Rory McIlroy values ​​heritage above money

Rory McIlroy carried the burden of being the next Tiger Woods. He never reached those heights – who could? – but it’s becoming the same thing: the guardian of the long history of golf.

At 33, McIlroy is old enough to play in more than 50 major tournaments, but he is still young enough to compete in them regularly. (Well, three days out of four, but anyway.) That, along with a clear love of the game’s history, gives him a perspective that includes “things were better in good times” and “where my next check is coming from”. from you? ”

With the benefit of that approach – along with four majors, and many millions in career gains – McIlroy has put up his strong flag at the PGA Tour camp, battling the LIV Golf effort.

Speaking on Tuesday before the U.S. Open, and seeing Phil Mickelson more comfortable than he was on the podium a day earlier, McIlroy raised the struggle between the two rides as money and legacy, short-term wealth and richness as one. century history.

“The PGA Tour was created by people who came before us and tour players, like Jack Nicklaus, like Arnold Palmer,” McIlroy said. “They created something and worked hard for something, and I hate all the players who came before us and the hard work they’ve done is just nothing.”

McIlroy also highlighted the Tour’s efforts as a charitable effort, with billions being donated to charities in the United States and around the world. “When you’re talking about the tour and everything that’s going on right now, you have to see a bigger picture than golf,” McIlroy said. “I think I’ve tried to take a broader view of everything, and I think that’s the right thing to do.”

It’s a touching argument, especially for people who haven’t been offered eight- and nine-figure checks for playing golf. But he also struggles against the cold reality: heritage is not the same as money. All the thoughtful speeches about Nicklaus and Palmer, all the soft piano music, and all the dewy images of the streets from the filthy streets, can’t be compared — for many players — to a fat check for easy work.

To his credit, McIlroy — unlike many of the LIV’s strongest critics or ardent advocates — manages to live in a complex world with competitive responsibilities and constant levels of commitment.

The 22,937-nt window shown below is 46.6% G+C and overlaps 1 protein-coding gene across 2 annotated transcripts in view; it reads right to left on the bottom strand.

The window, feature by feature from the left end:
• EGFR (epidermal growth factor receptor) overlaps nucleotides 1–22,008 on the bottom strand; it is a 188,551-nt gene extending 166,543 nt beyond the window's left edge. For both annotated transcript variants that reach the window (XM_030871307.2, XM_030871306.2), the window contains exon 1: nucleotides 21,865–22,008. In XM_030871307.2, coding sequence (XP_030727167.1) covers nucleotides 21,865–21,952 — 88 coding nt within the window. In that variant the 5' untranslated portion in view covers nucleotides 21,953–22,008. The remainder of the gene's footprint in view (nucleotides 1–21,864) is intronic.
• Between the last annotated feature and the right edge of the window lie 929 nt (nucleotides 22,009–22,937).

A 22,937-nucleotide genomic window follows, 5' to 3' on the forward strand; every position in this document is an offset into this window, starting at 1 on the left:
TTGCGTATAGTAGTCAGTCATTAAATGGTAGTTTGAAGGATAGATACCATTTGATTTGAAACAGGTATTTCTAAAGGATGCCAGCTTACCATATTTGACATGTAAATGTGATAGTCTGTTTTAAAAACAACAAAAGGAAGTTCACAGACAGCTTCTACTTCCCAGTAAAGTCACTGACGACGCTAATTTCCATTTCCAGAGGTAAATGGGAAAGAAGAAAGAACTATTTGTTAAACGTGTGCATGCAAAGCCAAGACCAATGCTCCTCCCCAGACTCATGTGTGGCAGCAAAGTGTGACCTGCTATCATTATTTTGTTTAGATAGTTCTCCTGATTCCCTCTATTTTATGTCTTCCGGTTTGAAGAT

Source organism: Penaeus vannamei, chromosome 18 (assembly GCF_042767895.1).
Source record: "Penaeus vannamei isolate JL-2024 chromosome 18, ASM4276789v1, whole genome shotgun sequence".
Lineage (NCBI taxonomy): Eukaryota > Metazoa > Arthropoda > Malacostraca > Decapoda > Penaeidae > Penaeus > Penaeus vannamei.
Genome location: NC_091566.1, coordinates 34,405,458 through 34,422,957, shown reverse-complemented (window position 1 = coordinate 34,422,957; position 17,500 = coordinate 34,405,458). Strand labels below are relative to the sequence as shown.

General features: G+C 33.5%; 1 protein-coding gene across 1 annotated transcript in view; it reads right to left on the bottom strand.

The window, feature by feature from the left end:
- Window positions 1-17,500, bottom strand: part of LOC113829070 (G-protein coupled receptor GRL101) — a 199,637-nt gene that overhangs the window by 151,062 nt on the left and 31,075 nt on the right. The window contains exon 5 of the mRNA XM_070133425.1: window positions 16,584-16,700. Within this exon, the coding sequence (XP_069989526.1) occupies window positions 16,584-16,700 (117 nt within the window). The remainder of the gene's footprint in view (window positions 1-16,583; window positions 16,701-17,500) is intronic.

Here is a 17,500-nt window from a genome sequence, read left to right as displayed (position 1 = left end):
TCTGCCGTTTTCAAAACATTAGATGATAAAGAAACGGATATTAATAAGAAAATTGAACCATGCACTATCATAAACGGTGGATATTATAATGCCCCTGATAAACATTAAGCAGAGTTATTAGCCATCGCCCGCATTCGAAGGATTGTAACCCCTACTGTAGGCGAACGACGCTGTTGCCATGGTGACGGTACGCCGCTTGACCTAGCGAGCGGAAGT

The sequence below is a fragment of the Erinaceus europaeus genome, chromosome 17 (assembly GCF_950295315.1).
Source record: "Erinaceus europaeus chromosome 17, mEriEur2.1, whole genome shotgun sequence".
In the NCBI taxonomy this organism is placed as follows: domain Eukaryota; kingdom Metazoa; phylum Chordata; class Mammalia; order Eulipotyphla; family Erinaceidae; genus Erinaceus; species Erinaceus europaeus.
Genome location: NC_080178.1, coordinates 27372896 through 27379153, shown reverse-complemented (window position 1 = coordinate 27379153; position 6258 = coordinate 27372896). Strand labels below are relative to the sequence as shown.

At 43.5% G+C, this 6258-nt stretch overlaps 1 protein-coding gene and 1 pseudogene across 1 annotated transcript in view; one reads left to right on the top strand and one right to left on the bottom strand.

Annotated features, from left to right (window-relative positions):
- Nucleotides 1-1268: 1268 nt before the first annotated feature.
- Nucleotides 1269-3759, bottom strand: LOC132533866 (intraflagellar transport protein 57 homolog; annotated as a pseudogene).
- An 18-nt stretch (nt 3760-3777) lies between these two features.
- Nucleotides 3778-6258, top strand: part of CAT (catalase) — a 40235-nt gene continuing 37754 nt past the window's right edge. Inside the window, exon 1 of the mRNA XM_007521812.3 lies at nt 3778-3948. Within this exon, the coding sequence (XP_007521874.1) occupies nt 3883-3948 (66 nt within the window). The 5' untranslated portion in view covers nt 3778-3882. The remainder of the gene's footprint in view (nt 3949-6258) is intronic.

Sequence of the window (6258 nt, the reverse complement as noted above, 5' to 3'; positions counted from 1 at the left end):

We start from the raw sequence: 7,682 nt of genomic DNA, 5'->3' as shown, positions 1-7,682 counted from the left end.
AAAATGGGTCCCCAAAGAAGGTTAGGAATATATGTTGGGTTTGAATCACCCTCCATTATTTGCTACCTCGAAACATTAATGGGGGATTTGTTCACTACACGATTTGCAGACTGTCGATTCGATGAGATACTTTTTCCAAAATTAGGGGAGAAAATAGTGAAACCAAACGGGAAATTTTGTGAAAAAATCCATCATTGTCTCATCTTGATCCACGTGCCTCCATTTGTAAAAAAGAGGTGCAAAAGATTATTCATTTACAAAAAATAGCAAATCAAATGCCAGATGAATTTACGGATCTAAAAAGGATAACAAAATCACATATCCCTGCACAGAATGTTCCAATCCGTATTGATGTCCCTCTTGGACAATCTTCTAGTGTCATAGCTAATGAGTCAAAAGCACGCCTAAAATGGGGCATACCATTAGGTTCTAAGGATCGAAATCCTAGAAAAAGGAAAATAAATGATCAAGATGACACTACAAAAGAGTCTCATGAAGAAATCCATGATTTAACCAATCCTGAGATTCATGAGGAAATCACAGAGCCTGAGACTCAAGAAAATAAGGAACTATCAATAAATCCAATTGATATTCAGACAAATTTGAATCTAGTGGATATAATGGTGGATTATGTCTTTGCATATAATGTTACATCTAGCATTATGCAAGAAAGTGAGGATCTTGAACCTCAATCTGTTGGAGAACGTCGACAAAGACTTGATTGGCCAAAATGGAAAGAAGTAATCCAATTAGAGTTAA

“I’ve spent a lot of time in the Middle East, and most of the people I’ve met there are very, very nice, but there are bad people everywhere. Evil people from all over the world have done terrible things, ”he said. “Everything is so intertwined today, and it’s hard to separate sport from politics from dirty money to clean money. It’s a very complicated world now. “

However, many of McIlroy’s players, especially the youngsters, lack a luxury: the ability to play for their legacy, not their money. “It means a lot, going back to history and tradition and putting trophies with the legends of the game in your name,” he said. “That’s very nice, and it’s something that money can’t buy.”

Not to worry about Sergio Garcias and Lee Westwoods of the LIV Golf Tour, the players who were successful in the 2000s and 2010s. These players, in McIlroy’s words, “made the bed,” and the chances of contributing to the future of golf are relatively low.

“They would tell themselves that their best days are behind them,” he said. “That’s why I don’t understand guys who are my age going, I would like to believe that my best days are still ahead, and I think there are some of them too. So it feels like you’re on the right track. “

McIlroy declared LIV “dead in the water” in February after Mickelson’s harsh comments about Saudi cruelty forced him into exile for three months. On Tuesday, McIlroy admitted he had lost the mark, but highlighted what had changed so far.

“I was apparently taken aback by the statements of many of the players. I think that’s what I did wrong, ”he said, referring indirectly to players like Dustin Johnson and Bryson DeChambeau. “You had people committed to the PGA Tour … I took their word for it, and I was wrong.”

If the rise of the LIV often means that McIlroy, Justin Thomas and other PGA Tour stars will not be able to cope with the notable LIVs, that will be a real loss for the golfer. McIlroy had a memorable fight with LIV teammate Patrick Reed at the 2016 Ryder Cup, and expressed admiration for the way Johnson and DeChambeau have extended and expanded the game. But here he is clearly drawing a line in the sand.

“Heritage, fame, that’s all you have after all,” McIlroy said. “You take everything away, and you stay with how you make people feel and what people think of you. That’s important to me. “

The stand is noble. But will it be enough to influence other players who are tempted by tens of millions of dollars in Saudi Arabia? That’s the existential threat the PGA Tour faces, and that’s the fight McIlroy can make in the rest of his career.

Rory McIlroy speaks to the media at a press conference on June 14, 2022, in Brooklyn, Massachusetts, at the pre-practice round of the US Open in Brooklyn, Massachusetts. (Photo by Cliff Hawkins / Getty Images)


Contact Jay Busbee at [email protected] or on Twitter at @jaybusbee.

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